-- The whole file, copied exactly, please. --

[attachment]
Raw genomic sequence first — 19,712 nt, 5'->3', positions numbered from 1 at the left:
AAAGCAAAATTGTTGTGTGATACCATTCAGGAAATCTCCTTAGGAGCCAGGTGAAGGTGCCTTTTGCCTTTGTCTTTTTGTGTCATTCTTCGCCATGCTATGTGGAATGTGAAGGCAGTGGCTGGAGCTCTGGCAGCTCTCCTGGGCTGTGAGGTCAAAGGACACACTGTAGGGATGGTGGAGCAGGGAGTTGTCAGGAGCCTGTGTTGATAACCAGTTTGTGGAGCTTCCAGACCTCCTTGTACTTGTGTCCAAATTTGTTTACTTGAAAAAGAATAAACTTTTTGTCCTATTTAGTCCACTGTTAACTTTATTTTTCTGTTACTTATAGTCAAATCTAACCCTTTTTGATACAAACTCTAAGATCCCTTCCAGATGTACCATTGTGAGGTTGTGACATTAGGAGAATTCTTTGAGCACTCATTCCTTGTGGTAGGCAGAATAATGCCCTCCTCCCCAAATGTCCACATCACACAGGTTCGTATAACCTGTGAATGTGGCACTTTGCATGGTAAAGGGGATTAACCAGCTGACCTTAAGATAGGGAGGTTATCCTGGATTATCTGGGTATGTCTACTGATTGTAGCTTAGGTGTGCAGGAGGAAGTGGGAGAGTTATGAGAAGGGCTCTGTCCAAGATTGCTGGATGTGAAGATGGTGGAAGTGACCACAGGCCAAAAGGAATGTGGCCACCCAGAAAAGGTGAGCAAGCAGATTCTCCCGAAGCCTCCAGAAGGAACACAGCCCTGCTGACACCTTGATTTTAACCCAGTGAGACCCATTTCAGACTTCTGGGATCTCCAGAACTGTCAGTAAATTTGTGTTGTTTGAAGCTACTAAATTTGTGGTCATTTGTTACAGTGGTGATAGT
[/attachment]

Raw genomic sequence first — 19,712 nt, 5'->3', positions numbered from 1 at the left:
AAAGCAAAATTGTTGTGTGATACCATTCAGGAAATCTCCTTAGGAGCCAGGTGAAGGTGCCTTTTGCCTTTGTCTTTTTGTGTCATTCTTCGCCATGCTATGTGGAATGTGAAGGCAGTGGCTGGAGCTCTGGCAGCTCTCCTGGGCTGTGAGGTCAAAGGACACACTGTAGGGATGGTGGAGCAGGGAGTTGTCAGGAGCCTGTGTTGATAACCAGTTTGTGGAGCTTCCAGACCTCCTTGTACTTGTGTCCAAATTTGTTTACTTGAAAAAGAATAAACTTTTTGTCCTATTTAGTCCACTGTTAACTTTATTTTTCTGTTACTTATAGTCAAATCTAACCCTTTTTGATACAAACTCTAAGATCCCTTCCAGATGTACCATTGTGAGGTTGTGACATTAGGAGAATTCTTTGAGCACTCATTCCTTGTGGTAGGCAGAATAATGCCCTCCTCCCCAAATGTCCACATCACACAGGTTCGTATAACCTGTGAATGTGGCACTTTGCATGGTAAAGGGGATTAACCAGCTGACCTTAAGATAGGGAGGTTATCCTGGATTATCTGGGTATGTCTACTGATTGTAGCTTAGGTGTGCAGGAGGAAGTGGGAGAGTTATGAGAAGGGCTCTGTCCAAGATTGCTGGATGTGAAGATGGTGGAAGTGACCACAGGCCAAAAGGAATGTGGCCACCCAGAAAAGGTGAGCAAGCAGATTCTCCCGAAGCCTCCAGAAGGAACACAGCCCTGCTGACACCTTGATTTTAACCCAGTGAGACCCATTTCAGACTTCTGGGATCTCCAGAACTGTCAGTAAATTTGTGTTGTTTGAAGCTACTAAATTTGTGGTCATTTGTTACAGTGGTGATAGT